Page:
Sharing this with others – perhaps even in a more structured setting – is a good way to see that life is different. Life is hard for all of us, at times and in certain areas of life.

Another is to meet the victim in us with love (and the hurt and pain), and also do inquiry on this.

As I resist and fight against my own pain and victimhood, I tend to feel apart from humanity in this. As I meet it with love and curiosity, it softens – and may be seen for what it is – and I feel a part of humanity.

Life’s inherent and inevitable tragedy becomes something that brings me closer to myself and others. It’s something we all share. It’s even something I can meet with kindness and love in myself. I may even find that wounds, pain and tragedy is not quite as solid or heavy as it initially appeared.

Evil, pain, confused love

When we see actions that seem less than loving in ourselves and others, we interpret it in different ways. And these interpretations are based on our experience, understanding, and assumptions about people and life.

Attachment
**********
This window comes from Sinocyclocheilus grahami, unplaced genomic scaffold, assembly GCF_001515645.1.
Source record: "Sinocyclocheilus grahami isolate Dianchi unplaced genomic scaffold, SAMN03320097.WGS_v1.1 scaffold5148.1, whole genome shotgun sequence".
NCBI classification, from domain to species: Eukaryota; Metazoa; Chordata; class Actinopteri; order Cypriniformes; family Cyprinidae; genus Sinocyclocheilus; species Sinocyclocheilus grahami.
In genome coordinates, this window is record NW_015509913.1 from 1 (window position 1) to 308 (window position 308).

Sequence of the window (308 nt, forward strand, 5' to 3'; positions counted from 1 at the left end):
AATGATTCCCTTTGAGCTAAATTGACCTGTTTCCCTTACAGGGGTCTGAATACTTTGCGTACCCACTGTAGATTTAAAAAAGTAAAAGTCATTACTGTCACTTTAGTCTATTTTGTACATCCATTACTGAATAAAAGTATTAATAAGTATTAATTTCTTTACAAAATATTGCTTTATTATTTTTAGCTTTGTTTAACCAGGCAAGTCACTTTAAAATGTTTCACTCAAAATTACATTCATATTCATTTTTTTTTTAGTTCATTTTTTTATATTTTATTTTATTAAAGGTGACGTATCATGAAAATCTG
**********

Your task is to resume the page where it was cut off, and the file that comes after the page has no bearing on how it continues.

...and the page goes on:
Behavior: Theft, lying, killing etc.

Surface psychology: Greed, anger, jealousy.

Moralistic, metaphysical: Evil.

Evolutionary: Behavior that, in some situations, helps us survive and bring up children.

Cultural and social perspective: Learned patterns. Learned ways of dealing with pain, fear, being a human in the world.

Family dynamics: A natural and understandable reaction to certain family dynamics.

Ordinary psychology: Coming from pain, wounds, trauma, reactivity.

Fear perspective: Reaction to unloved and unquestioned fear. Or, more precisely, unloved fear and reaction to the fear, and unquestioned assumptions behind the fear and the reaction to the fear.

Love and inquiry perspective: How we sometimes live when parts of us and our experience are unloved and unquestioned.

Living Inquiries: Deficient self, trying to protect an identity and/or fill a perceived hole.

The Work: The natural consequences of beliefs and identifications.

Satsang inquiry: Worried love, confused love, misguided love. An expression of love for the imagined self, trying to protect the imagined self.

Self-inquiry: Unquestioned assumption of being a separate self. Unexamined experience of (a) this seamless field of experience (b) being split, and (c) identifying with one part (me, I), and seeing the rest as “other” (others, the wider world).